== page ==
In general what he tries to explain to the general reader is how science is reinvestigating the fundamentals of physics from the standpoin
Todd Allen
Oct 27, 2013 rated it it was amazing
From a non-specialist perspective, I found Seife’s presentation remarkably engaging. Admittedly, when I purchased the book a few years back, I was unable to grasp enough to keep me going. Since then I’ve read other books that delved into Quantum Mechanics, Relativity, Information Theory, wave-particle duality, entanglement, “spooky action at a distance,” among other abstract ideas in Physics. The authors’ presentations in those books were down-to-earth enough to keep be engaged from cover to cov ...more
Jan 30, 2010 rated it really liked it
Recommends it for: Anyone
This is the fourth or fifth book that I have read by Charles Seife. I liked the others so much that I have deliberately spaced out reading more of his work to "savor" the experience when I do pick another up.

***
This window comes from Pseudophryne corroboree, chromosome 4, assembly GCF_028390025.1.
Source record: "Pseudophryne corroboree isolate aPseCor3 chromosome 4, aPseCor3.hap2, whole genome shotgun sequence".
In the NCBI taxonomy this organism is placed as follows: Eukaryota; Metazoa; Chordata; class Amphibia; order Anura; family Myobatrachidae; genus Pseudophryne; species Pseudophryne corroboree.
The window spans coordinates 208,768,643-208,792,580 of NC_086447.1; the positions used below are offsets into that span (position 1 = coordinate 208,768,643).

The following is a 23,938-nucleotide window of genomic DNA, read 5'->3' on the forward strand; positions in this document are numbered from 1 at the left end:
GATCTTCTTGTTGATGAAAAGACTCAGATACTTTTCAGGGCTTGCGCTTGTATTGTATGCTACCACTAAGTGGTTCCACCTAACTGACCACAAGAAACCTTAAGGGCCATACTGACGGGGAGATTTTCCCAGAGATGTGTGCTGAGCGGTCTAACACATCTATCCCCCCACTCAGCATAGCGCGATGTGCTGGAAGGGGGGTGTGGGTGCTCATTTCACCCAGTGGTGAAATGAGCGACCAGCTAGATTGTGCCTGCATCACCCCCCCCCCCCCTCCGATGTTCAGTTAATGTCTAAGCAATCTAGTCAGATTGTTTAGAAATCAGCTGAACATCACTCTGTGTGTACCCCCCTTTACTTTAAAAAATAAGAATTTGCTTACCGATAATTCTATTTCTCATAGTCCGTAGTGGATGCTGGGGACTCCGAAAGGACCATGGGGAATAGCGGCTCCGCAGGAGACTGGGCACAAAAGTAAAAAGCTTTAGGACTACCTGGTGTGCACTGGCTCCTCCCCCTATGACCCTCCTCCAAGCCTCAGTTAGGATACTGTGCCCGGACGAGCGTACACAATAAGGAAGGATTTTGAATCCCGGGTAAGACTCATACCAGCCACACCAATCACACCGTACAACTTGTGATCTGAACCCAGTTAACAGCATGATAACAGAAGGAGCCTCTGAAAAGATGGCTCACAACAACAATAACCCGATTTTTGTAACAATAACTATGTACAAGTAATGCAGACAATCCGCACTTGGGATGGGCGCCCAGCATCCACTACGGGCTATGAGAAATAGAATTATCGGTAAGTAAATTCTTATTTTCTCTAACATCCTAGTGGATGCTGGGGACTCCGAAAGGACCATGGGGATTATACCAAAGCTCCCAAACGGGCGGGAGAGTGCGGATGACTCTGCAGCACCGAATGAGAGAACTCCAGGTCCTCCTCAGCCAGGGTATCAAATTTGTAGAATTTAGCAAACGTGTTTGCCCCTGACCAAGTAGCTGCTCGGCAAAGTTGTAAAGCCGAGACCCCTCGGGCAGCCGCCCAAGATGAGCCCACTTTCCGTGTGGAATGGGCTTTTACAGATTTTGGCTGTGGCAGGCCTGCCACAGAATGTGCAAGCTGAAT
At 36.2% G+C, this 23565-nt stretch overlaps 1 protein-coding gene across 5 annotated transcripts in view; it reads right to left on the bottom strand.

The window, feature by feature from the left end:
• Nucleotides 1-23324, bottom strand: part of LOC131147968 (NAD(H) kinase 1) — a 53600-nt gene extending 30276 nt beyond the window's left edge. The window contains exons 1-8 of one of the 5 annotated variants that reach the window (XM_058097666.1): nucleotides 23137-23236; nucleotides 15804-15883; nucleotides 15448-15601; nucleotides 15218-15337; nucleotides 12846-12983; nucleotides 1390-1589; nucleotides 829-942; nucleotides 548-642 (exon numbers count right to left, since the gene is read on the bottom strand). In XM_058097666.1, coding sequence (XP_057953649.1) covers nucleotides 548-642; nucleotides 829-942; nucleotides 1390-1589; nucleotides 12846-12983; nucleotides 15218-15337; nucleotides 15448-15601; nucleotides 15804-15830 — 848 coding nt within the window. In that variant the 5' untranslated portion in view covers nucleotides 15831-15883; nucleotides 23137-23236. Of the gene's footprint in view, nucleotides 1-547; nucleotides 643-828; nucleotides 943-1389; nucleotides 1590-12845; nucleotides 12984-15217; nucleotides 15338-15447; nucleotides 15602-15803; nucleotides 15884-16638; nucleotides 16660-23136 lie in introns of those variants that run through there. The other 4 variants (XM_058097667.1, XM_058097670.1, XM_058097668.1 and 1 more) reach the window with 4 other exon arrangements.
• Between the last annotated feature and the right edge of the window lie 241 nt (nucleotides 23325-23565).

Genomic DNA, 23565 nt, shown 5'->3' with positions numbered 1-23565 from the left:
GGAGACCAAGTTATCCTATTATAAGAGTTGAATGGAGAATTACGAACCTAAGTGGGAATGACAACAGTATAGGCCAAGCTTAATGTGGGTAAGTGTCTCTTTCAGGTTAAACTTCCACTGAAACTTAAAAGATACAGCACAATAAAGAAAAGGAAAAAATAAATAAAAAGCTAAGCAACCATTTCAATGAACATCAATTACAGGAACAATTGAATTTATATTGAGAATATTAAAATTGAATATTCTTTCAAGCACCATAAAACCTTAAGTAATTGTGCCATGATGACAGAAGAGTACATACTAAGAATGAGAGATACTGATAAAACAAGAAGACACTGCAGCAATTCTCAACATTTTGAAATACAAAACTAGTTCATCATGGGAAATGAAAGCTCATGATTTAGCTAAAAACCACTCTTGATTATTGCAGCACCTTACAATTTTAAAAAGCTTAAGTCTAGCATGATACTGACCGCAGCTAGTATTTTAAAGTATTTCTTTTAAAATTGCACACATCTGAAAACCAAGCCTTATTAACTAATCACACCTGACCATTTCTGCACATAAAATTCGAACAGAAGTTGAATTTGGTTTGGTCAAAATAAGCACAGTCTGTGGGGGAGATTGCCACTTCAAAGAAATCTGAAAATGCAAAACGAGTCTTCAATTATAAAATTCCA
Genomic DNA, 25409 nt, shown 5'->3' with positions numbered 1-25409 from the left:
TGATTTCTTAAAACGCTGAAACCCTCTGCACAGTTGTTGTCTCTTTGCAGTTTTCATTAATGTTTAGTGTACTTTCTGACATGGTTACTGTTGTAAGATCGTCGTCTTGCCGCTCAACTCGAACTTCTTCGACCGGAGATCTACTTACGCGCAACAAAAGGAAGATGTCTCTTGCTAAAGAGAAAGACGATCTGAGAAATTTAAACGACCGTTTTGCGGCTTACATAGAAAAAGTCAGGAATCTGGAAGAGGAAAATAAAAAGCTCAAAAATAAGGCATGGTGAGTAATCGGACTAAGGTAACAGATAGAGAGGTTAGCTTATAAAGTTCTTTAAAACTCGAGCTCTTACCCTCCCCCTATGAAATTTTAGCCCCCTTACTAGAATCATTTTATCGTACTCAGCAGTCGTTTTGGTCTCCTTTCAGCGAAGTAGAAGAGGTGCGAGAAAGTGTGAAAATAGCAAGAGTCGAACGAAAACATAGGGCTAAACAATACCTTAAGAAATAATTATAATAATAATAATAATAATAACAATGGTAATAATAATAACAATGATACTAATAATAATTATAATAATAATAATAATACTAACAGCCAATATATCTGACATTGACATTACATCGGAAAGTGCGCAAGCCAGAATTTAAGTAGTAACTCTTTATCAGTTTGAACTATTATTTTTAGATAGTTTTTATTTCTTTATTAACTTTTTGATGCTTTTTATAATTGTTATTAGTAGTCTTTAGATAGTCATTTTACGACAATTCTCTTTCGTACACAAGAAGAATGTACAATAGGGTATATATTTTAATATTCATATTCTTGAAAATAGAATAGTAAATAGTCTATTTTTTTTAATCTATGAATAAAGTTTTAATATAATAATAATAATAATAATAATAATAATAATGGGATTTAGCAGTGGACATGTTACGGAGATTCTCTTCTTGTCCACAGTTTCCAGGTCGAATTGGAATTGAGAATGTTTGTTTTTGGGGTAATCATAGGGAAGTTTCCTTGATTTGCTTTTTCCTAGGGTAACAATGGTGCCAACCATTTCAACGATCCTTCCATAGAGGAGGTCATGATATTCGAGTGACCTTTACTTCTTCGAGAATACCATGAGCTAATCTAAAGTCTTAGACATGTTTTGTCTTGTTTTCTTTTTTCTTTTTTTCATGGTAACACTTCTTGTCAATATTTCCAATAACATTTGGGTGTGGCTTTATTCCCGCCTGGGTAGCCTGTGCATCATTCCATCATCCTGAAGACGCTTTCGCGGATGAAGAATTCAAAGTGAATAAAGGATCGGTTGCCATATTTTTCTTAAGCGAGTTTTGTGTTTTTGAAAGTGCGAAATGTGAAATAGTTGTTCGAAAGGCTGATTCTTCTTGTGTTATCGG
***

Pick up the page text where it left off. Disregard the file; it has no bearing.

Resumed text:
First off, this book is very well written, researched and organized. It presents a tricky and important topic with clear exposition, excellent examples and morsels of humor, much like his other works (although perhaps with a greater dollop of wit). If you simply like a great book on any topi
Sam Webster
Apr 12, 2011 rated it liked it
The crux of this book is the link between the traditional domains of information theory and more unlikely fields, such as thermodynamics and quantum mechanics. This gives the book immense scope as it strides from computer science and linguistics to relativity and black holes. In some places this works well. For me at least, the inclusion of information theory was very useful in understanding some of the stranger points of quantum mechanics. In other sections, however, it definitely seemed like a ...more
Jul 26, 2016 rated it it was amazing